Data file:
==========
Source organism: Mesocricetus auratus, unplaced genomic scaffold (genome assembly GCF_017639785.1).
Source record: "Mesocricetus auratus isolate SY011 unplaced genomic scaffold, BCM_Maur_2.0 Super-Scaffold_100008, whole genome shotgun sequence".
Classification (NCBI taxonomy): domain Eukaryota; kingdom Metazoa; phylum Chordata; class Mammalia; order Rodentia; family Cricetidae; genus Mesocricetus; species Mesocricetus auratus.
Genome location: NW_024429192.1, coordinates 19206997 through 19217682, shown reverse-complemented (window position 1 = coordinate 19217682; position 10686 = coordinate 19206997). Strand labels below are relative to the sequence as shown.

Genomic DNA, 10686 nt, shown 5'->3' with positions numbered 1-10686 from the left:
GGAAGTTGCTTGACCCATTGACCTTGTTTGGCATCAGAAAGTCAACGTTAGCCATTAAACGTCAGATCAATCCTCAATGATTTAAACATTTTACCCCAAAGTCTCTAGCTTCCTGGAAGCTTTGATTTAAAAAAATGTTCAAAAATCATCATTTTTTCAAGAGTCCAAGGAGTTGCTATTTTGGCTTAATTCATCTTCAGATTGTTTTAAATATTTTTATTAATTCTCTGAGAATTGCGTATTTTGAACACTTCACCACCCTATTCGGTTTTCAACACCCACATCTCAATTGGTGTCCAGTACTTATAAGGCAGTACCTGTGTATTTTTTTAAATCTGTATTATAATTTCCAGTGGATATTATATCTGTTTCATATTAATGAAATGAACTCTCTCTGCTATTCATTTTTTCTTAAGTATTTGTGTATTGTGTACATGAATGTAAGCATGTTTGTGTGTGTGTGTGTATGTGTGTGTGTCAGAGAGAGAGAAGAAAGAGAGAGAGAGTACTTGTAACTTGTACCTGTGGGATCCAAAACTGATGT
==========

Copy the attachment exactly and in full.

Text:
Source organism: Mesocricetus auratus, unplaced genomic scaffold (genome assembly GCF_017639785.1).
Source record: "Mesocricetus auratus isolate SY011 unplaced genomic scaffold, BCM_Maur_2.0 Super-Scaffold_100008, whole genome shotgun sequence".
Classification (NCBI taxonomy): domain Eukaryota; kingdom Metazoa; phylum Chordata; class Mammalia; order Rodentia; family Cricetidae; genus Mesocricetus; species Mesocricetus auratus.
Genome location: NW_024429192.1, coordinates 19206997 through 19217682, shown reverse-complemented (window position 1 = coordinate 19217682; position 10686 = coordinate 19206997). Strand labels below are relative to the sequence as shown.

Genomic DNA, 10686 nt, shown 5'->3' with positions numbered 1-10686 from the left:
GGAAGTTGCTTGACCCATTGACCTTGTTTGGCATCAGAAAGTCAACGTTAGCCATTAAACGTCAGATCAATCCTCAATGATTTAAACATTTTACCCCAAAGTCTCTAGCTTCCTGGAAGCTTTGATTTAAAAAAATGTTCAAAAATCATCATTTTTTCAAGAGTCCAAGGAGTTGCTATTTTGGCTTAATTCATCTTCAGATTGTTTTAAATATTTTTATTAATTCTCTGAGAATTGCGTATTTTGAACACTTCACCACCCTATTCGGTTTTCAACACCCACATCTCAATTGGTGTCCAGTACTTATAAGGCAGTACCTGTGTATTTTTTTAAATCTGTATTATAATTTCCAGTGGATATTATATCTGTTTCATATTAATGAAATGAACTCTCTCTGCTATTCATTTTTTCTTAAGTATTTGTGTATTGTGTACATGAATGTAAGCATGTTTGTGTGTGTGTGTGTATGTGTGTGTGTCAGAGAGAGAGAAGAAAGAGAGAGAGAGTACTTGTAACTTGTACCTGTGGGATCCAAAACTGATGT